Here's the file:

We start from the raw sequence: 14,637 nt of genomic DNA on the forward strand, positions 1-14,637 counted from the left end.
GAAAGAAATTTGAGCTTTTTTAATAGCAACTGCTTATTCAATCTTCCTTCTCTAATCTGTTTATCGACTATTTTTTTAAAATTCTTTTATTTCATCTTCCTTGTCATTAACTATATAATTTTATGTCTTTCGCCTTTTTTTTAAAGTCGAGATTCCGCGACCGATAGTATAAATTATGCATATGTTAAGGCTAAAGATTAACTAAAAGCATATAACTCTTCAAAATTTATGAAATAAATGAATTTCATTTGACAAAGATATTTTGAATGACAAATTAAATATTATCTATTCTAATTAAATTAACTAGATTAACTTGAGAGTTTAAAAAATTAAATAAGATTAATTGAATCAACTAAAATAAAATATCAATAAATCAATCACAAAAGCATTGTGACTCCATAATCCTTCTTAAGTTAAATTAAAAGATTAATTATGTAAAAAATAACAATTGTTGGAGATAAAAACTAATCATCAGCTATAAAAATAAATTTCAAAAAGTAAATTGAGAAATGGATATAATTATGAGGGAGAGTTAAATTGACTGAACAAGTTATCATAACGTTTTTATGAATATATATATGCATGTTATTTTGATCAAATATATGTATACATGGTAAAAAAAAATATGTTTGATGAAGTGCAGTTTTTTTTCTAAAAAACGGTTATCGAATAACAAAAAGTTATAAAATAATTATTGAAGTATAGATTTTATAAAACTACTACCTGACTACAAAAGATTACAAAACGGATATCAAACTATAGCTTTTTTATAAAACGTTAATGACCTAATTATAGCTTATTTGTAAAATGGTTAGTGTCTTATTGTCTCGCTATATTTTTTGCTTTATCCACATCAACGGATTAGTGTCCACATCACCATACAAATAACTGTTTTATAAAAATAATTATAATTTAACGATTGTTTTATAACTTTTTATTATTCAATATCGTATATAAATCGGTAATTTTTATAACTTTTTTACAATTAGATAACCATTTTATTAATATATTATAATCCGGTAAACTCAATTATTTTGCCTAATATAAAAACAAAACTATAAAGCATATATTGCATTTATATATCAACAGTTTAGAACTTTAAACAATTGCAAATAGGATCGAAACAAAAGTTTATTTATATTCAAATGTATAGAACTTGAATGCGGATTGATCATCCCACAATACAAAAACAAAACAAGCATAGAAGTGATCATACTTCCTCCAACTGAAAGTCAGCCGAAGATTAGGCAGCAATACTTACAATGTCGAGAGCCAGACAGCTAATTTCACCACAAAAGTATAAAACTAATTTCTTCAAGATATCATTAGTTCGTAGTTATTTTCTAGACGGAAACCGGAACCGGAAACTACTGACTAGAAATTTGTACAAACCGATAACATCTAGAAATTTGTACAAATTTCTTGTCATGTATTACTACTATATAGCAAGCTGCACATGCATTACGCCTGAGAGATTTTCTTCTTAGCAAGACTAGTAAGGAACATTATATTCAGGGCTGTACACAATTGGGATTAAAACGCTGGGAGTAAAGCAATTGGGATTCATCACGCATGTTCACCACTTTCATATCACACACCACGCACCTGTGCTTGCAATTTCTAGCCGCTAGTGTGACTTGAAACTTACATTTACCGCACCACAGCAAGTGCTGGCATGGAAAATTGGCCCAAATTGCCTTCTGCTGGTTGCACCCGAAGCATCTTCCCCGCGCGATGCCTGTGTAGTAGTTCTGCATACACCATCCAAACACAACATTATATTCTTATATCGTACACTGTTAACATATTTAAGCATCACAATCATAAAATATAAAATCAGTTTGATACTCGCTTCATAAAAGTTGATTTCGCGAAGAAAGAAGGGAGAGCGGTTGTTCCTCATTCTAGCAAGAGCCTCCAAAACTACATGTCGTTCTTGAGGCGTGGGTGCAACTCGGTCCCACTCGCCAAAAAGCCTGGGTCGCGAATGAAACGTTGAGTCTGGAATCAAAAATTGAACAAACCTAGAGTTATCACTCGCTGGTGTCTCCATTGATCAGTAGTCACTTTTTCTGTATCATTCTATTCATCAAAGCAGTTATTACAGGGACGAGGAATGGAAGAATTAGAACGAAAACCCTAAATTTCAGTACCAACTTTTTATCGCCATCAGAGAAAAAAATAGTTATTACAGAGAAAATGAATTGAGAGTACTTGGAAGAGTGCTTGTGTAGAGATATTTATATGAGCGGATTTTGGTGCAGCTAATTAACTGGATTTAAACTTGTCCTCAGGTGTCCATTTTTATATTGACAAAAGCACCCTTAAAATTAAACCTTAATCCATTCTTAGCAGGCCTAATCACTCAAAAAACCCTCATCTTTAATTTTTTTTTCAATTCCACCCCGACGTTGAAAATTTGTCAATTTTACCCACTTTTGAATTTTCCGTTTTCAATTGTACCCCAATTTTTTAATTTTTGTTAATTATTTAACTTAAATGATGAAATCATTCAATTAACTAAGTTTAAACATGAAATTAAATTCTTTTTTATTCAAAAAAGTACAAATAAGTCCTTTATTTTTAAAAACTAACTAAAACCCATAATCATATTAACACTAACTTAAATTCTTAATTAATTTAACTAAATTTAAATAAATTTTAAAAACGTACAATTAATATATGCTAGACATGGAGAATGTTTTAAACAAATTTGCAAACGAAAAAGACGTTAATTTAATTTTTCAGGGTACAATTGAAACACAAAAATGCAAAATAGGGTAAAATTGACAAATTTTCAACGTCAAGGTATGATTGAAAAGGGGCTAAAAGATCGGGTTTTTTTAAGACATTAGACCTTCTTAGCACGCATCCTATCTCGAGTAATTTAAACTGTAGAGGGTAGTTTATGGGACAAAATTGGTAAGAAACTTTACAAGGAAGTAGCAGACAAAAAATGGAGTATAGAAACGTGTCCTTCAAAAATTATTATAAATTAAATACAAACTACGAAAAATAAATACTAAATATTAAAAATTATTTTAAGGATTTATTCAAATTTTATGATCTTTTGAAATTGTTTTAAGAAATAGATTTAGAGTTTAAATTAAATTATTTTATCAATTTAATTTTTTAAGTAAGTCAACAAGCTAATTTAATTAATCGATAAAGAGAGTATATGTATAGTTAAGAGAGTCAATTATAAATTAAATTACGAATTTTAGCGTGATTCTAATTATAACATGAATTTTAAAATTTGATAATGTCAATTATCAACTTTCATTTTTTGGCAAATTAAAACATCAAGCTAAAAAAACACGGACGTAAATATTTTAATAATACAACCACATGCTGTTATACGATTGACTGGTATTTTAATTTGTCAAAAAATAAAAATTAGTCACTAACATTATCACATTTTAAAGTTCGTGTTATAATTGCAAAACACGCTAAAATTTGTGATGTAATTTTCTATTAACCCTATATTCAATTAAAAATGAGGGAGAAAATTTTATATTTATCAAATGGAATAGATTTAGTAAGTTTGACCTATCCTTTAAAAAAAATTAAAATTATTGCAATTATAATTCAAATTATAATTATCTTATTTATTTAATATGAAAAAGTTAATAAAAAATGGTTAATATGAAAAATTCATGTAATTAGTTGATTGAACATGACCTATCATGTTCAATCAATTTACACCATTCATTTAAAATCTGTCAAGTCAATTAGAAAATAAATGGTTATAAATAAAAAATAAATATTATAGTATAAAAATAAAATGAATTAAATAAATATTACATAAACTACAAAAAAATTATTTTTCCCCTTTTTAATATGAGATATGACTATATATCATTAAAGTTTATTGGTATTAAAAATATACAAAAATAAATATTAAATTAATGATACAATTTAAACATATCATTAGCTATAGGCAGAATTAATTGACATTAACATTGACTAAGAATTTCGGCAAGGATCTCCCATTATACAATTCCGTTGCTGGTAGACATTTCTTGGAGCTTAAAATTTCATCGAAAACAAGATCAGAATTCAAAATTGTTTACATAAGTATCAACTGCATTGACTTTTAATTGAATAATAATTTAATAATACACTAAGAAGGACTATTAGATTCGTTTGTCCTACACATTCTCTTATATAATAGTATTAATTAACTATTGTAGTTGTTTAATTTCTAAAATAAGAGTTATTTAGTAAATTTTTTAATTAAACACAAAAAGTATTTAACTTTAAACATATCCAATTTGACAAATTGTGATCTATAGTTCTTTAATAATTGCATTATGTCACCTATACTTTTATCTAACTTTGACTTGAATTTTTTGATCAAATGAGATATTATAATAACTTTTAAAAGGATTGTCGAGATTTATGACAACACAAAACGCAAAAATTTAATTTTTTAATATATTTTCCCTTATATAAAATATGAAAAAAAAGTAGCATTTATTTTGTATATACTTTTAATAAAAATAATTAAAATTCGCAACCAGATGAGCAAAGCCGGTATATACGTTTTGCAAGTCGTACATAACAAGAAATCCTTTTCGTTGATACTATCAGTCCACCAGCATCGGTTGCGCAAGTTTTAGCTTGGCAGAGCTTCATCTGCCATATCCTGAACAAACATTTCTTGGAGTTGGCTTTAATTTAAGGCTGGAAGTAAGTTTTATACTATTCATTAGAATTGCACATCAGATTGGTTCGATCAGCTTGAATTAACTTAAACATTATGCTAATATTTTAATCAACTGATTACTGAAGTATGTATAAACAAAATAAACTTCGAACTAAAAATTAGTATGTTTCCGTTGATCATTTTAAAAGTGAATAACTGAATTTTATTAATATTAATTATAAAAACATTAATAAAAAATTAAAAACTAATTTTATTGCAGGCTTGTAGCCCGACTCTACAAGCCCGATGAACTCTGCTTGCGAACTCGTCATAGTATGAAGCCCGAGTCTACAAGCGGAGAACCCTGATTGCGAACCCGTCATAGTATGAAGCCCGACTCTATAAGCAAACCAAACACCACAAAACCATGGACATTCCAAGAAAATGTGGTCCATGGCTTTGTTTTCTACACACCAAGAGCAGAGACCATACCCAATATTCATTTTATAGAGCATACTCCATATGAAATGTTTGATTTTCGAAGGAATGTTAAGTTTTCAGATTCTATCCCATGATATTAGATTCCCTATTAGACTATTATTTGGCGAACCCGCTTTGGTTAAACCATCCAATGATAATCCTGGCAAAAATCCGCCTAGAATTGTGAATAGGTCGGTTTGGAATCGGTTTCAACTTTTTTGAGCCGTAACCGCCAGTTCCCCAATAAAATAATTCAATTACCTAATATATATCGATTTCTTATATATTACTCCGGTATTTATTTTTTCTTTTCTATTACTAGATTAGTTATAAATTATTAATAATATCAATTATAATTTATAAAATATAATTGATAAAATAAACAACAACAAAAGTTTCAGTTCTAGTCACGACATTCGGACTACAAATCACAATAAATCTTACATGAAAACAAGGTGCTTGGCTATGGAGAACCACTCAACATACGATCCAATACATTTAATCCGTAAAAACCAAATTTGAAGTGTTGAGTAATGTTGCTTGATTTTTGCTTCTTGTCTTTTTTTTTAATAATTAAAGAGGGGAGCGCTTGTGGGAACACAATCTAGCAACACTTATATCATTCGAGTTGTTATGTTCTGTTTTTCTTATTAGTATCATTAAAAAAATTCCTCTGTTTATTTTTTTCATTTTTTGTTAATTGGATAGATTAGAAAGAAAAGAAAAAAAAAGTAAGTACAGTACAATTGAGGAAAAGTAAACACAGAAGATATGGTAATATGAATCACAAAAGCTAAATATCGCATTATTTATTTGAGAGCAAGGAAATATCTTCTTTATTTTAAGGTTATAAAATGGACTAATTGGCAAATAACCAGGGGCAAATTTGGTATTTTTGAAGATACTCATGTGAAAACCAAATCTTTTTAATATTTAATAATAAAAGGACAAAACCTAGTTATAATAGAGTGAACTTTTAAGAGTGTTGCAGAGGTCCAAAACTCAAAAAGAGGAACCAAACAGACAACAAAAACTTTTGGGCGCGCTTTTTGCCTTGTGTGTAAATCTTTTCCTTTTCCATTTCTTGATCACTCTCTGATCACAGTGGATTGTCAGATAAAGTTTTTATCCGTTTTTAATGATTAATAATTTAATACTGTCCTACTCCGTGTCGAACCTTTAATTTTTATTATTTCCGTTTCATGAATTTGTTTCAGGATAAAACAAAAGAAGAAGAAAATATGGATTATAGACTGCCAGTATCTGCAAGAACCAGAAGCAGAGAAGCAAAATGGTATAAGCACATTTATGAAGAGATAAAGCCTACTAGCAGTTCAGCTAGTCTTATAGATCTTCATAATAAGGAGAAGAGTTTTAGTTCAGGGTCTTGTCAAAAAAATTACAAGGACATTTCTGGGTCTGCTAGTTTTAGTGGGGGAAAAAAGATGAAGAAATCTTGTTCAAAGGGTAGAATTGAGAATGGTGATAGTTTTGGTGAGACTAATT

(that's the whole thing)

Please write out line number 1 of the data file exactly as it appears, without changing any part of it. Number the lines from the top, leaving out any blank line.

We start from the raw sequence: 14,637 nt of genomic DNA on the forward strand, positions 1-14,637 counted from the left end.